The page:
Young people

Half a million young people were unemployed even before economic crisis hit. Now over a million young people are jobless. Student fees have gone through the roof, while EMA student payments have been abolished.

A socialist programme for young people would start with the right to high quality training, and a job and/or college place for every school leaver. It would also include the abolition of tuition fees and the immediate introduction of a living grant.

To do this for all students would cost a maximum of £15 billion a year. It would also mean introducing a living minimum wage of at least £8 an hour, with no exemptions on the grounds of age, or any other basis.


The capitalists increasingly expect us to ‘work ’til we drop’. A socialist pension policy would allow workers to start drawing a decent state pension at 55. Those who want to continue work could do so.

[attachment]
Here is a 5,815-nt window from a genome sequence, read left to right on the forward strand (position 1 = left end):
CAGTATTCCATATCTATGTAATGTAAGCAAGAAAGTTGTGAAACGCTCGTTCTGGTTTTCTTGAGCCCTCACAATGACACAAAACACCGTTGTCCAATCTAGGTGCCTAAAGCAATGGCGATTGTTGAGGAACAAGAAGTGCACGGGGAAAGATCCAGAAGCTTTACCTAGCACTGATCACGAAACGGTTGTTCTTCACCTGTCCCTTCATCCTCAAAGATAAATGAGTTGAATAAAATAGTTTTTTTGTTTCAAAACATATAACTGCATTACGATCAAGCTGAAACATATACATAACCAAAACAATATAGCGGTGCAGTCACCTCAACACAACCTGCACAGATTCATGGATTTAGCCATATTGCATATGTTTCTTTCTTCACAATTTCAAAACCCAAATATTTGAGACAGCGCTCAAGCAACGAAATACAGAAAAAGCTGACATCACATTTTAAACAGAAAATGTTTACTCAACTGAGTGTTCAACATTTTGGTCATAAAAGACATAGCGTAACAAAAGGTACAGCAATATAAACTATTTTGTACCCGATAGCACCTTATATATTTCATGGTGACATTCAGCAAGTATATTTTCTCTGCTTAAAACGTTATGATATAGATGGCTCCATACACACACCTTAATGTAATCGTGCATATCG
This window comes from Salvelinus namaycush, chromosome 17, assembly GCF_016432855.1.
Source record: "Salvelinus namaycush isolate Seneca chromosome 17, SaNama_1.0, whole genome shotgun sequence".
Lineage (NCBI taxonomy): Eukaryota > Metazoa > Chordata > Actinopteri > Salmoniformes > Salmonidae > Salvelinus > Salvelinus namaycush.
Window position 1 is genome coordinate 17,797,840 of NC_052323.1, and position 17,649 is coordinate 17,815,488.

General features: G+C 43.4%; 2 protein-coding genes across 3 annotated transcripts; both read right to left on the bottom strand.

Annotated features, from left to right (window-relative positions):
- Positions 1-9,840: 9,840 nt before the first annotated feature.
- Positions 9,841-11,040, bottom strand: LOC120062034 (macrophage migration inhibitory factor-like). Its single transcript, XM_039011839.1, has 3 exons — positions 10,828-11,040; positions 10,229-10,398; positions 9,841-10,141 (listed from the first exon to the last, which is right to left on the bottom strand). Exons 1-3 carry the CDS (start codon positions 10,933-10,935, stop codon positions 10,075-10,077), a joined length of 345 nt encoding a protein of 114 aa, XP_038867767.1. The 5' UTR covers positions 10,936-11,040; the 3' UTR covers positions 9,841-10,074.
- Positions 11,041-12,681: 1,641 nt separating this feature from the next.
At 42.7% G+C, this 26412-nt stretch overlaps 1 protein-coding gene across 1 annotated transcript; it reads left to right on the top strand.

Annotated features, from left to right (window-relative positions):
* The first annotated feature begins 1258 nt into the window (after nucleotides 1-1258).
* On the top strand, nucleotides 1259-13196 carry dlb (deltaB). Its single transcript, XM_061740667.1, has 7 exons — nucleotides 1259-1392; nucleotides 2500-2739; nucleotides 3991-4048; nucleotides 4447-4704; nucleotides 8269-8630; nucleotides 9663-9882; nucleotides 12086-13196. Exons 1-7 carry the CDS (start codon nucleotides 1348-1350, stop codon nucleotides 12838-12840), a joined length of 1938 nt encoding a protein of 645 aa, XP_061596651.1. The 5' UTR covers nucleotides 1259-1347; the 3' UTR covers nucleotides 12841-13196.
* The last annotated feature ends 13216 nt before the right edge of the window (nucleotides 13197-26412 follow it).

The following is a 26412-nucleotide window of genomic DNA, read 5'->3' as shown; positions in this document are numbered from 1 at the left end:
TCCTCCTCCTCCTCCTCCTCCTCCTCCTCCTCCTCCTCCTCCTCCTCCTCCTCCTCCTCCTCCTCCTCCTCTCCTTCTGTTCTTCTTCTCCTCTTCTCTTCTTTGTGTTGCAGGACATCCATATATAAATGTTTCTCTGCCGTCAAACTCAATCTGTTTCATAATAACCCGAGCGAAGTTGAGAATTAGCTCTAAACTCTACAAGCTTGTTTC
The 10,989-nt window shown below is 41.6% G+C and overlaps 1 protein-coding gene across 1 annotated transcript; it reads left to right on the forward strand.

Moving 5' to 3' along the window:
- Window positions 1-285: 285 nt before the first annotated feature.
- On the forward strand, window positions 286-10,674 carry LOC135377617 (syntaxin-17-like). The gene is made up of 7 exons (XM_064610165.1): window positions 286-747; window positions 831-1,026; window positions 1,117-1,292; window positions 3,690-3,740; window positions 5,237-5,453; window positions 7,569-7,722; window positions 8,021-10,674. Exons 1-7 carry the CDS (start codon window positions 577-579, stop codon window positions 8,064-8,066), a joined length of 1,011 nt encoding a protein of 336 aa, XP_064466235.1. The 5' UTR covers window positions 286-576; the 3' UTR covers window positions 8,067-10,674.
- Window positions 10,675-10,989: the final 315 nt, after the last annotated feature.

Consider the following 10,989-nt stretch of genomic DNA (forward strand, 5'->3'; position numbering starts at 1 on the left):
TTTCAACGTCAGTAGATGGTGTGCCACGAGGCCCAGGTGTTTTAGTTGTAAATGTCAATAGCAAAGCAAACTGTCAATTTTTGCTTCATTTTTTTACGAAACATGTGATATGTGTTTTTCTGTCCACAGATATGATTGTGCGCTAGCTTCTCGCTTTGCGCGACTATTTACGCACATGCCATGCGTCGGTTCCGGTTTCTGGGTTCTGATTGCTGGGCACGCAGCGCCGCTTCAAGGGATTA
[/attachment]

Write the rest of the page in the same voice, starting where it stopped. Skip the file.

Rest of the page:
Part-time work with part-pension could bridge the gap between work and retirement for those who want it.

State pensioners should receive an immediate 50% increase, and this should be extended to all state benefits.

The link between pensions and earnings or inflation, whichever is higher, should be restored.

These measures would cost around £560 million a year. This may sound a lot, but the big pension companies get more than half this amount in tax relief every year!

In addition, pensioners, having contributed to society all their lives, should be entitled to free housing, heating, telephone and travel.

Join the Socialist Party

If you agree with this manifesto, then join the fight for socialism – join the Socialist Party. The struggle for socialism needs your talents and abilities.

Our struggle does not stop at the shores of Britain. Capitalism is an international economic system. Multinational companies exploit the entire world in the pursuit of profit. The struggle for socialism is an international struggle.

That’s why the Socialist Party is affiliated to the Committee for a Workers’ International, which is struggling for socialism in over 40 countries worldwide.

See www.socialistworld.net